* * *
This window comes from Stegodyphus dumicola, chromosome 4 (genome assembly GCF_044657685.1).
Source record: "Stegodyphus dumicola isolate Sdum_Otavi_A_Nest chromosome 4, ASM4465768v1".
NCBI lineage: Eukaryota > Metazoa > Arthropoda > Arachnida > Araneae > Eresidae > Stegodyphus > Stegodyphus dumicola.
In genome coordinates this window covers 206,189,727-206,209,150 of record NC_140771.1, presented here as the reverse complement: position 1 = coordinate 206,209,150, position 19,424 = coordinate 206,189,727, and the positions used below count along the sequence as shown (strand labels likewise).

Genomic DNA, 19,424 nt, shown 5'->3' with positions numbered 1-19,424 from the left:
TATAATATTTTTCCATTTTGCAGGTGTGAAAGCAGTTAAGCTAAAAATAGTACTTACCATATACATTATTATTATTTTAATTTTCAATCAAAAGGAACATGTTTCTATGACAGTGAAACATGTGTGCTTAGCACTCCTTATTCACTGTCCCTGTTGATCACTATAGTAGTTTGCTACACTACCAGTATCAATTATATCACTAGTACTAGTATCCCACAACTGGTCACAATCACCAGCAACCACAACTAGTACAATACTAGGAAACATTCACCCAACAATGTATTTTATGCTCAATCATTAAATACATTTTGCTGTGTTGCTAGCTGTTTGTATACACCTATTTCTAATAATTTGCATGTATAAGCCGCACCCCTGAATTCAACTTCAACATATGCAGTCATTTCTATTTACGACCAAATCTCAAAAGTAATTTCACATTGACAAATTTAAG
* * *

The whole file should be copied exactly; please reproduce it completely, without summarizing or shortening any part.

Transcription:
This window comes from Stegodyphus dumicola, chromosome 4 (genome assembly GCF_044657685.1).
Source record: "Stegodyphus dumicola isolate Sdum_Otavi_A_Nest chromosome 4, ASM4465768v1".
NCBI lineage: Eukaryota > Metazoa > Arthropoda > Arachnida > Araneae > Eresidae > Stegodyphus > Stegodyphus dumicola.
In genome coordinates this window covers 206,189,727-206,209,150 of record NC_140771.1, presented here as the reverse complement: position 1 = coordinate 206,209,150, position 19,424 = coordinate 206,189,727, and the positions used below count along the sequence as shown (strand labels likewise).

Genomic DNA, 19,424 nt, shown 5'->3' with positions numbered 1-19,424 from the left:
TATAATATTTTTCCATTTTGCAGGTGTGAAAGCAGTTAAGCTAAAAATAGTACTTACCATATACATTATTATTATTTTAATTTTCAATCAAAAGGAACATGTTTCTATGACAGTGAAACATGTGTGCTTAGCACTCCTTATTCACTGTCCCTGTTGATCACTATAGTAGTTTGCTACACTACCAGTATCAATTATATCACTAGTACTAGTATCCCACAACTGGTCACAATCACCAGCAACCACAACTAGTACAATACTAGGAAACATTCACCCAACAATGTATTTTATGCTCAATCATTAAATACATTTTGCTGTGTTGCTAGCTGTTTGTATACACCTATTTCTAATAATTTGCATGTATAAGCCGCACCCCTGAATTCAACTTCAACATATGCAGTCATTTCTATTTACGACCAAATCTCAAAAGTAATTTCACATTGACAAATTTAAG